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Shows & Panels
Monday - Friday, 6-9 a.m.
Host Tom Temin brings you the latest news affecting the federal community each weekday morning, featuring interviews with top government executives and contractors. Listen live from 6 to 9 a.m. or download archived interviews below.
How to prepare for contracting during a shutdown
Tuesday - 3/1/2011, 9:31am EST
Senior Internet Editor
It's not just federal employees that are concerned about the potential government shutdown. Contractors are also worried. The number of government contractors is significantly larger today than it was in 1995 during the last government shutdown. So, what questions should vendors be asking and what should they do to prepare?
"The biggest question I'd have is how relevant is what they do to mission criticality," Rob Guerra, partner at Guerra Kiviat, told Federal News Radio.
For example, said the federal sales consultant, if you provide satellite communications support for Defense for the warfighting effort, "they're not going to say shut down your satellite coms" but if you're providing receptionist support at a Department of Defense building, they may tell you they can't pay you during a shutdown.
Ask the contracting officer, the contracting officer's technical representatives, and the program manager about the work in terms of mission criticality.
Guerra said that while the determination of mission criticality would be between the contracting officer and the technical representative, he would "also be talking to the program manager, because the program manager should be the one who's closest to an understanding of the mission criticality of what you're doing."
And yes, said Guerra, it's critical to talk with all three. "I don't think any of the three government officials can make that decision independently. That's why I would be talking with all three of them and if you haven't started by now, you're behind the eight ball so you'd better get in front of them as soon as you can to understand whether or now you're going to have to furlough people. Are you going to get paid?"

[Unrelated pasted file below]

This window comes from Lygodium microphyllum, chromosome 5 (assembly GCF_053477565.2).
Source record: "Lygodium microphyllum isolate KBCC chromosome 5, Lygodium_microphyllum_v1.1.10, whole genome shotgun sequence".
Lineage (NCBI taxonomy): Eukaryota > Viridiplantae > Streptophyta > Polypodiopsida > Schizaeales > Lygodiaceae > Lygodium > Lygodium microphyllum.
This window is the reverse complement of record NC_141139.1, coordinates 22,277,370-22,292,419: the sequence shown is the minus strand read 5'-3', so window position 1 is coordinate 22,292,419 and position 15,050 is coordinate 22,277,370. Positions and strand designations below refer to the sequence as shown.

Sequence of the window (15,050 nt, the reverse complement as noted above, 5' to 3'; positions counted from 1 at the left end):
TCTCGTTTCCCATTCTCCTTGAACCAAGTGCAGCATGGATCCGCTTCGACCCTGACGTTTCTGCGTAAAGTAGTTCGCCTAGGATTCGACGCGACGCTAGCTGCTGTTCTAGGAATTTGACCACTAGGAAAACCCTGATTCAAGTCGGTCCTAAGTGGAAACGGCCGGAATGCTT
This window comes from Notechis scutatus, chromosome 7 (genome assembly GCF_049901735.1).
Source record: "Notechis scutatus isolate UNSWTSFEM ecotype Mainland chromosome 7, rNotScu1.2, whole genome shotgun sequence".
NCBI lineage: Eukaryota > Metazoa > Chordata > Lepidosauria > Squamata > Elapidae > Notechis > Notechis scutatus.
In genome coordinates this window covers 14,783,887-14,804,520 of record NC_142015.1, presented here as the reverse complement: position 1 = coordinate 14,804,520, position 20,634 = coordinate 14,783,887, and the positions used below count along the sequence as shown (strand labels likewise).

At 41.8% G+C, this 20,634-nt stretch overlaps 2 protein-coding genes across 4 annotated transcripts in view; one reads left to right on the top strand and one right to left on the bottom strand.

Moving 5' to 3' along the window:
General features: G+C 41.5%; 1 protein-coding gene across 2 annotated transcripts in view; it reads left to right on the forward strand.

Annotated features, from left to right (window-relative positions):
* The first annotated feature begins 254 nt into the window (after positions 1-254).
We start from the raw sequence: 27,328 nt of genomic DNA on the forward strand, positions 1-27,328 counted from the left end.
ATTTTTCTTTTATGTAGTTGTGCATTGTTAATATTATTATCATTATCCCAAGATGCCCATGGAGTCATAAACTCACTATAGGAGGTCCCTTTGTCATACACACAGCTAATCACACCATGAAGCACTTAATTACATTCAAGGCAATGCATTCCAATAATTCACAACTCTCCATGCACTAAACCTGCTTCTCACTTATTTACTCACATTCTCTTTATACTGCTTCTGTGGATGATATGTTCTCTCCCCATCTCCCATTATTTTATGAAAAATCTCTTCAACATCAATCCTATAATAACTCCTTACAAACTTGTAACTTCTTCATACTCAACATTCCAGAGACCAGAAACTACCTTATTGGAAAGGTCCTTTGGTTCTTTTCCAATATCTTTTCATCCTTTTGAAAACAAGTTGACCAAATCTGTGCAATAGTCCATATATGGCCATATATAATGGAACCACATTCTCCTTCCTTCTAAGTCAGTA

While it's not too late, said Guerra, it's critical to get the process started immediately. "Well, I don't want to sound like a Monday morning quarterback, but I would have been doing this a couple of months ago as soon as it reared its ugly head to make sure that I got through the bureaucracy and the chain of command for the decision-making that had to be made."
Given that it may be two weeks before a shutdown, Guerra said in his "scheme of priorities as a vendor to the government, I'd be elevating this one to the top of the heap to make sure I understand exactly what the government's position is relative to my specific contract or contracts and then determine what actions I'm going to take based on what the government tells me."
Above all else, advised Guerra, do not think just because your program manager tells you not to worry that all is well. You need to hear that from the contracting officer and the contracting officer's technical representative as well.